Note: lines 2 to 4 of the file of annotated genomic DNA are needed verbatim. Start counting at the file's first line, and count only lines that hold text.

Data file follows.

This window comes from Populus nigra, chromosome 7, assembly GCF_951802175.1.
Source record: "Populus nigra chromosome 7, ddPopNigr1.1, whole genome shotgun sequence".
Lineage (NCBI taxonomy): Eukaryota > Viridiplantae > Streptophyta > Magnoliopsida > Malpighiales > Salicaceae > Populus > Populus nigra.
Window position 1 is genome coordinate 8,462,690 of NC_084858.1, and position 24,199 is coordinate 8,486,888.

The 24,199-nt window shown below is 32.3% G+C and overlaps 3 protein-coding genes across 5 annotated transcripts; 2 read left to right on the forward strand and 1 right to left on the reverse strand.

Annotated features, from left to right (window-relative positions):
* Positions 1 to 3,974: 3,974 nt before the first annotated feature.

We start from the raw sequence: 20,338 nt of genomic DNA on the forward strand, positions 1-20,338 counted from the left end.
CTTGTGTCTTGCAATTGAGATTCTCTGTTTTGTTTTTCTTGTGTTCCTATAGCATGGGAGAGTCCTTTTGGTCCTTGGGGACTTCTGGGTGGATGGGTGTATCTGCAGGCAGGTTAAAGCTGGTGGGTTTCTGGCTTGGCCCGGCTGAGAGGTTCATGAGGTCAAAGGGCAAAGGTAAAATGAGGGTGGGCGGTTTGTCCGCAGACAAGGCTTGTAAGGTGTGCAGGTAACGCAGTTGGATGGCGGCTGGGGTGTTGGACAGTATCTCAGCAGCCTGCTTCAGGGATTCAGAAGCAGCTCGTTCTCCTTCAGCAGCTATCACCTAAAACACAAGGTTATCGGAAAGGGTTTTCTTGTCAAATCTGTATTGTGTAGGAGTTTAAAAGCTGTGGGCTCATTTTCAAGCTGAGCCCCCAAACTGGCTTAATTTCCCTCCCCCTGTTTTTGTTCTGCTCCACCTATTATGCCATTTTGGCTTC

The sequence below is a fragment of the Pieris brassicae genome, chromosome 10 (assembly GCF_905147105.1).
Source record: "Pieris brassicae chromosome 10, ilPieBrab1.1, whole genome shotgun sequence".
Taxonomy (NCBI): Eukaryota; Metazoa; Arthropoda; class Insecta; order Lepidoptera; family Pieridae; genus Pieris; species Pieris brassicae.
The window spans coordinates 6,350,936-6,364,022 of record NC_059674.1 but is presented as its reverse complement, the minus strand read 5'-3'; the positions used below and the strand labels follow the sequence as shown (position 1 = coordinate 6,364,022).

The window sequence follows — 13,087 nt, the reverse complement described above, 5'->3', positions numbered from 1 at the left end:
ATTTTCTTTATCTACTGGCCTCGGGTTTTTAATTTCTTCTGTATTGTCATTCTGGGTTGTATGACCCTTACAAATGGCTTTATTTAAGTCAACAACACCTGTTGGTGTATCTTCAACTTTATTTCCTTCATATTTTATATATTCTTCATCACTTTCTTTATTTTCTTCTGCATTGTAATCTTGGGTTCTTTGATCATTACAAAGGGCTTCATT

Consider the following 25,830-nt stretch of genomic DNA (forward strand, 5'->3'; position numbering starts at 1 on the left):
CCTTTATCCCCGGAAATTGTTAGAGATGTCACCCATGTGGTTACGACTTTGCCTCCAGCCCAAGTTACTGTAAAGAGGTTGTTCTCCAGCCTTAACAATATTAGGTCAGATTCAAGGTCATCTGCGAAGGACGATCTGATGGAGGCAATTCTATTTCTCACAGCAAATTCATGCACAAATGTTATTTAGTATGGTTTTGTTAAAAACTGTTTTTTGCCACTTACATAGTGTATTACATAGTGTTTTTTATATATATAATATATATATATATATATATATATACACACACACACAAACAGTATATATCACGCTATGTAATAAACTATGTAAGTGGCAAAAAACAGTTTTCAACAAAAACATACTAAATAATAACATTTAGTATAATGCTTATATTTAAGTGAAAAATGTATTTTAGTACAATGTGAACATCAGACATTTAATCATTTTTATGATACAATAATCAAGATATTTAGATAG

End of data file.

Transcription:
Source record: "Populus nigra chromosome 7, ddPopNigr1.1, whole genome shotgun sequence".
Lineage (NCBI taxonomy): Eukaryota > Viridiplantae > Streptophyta > Magnoliopsida > Malpighiales > Salicaceae > Populus > Populus nigra.
Window position 1 is genome coordinate 8,462,690 of NC_084858.1, and position 24,199 is coordinate 8,486,888.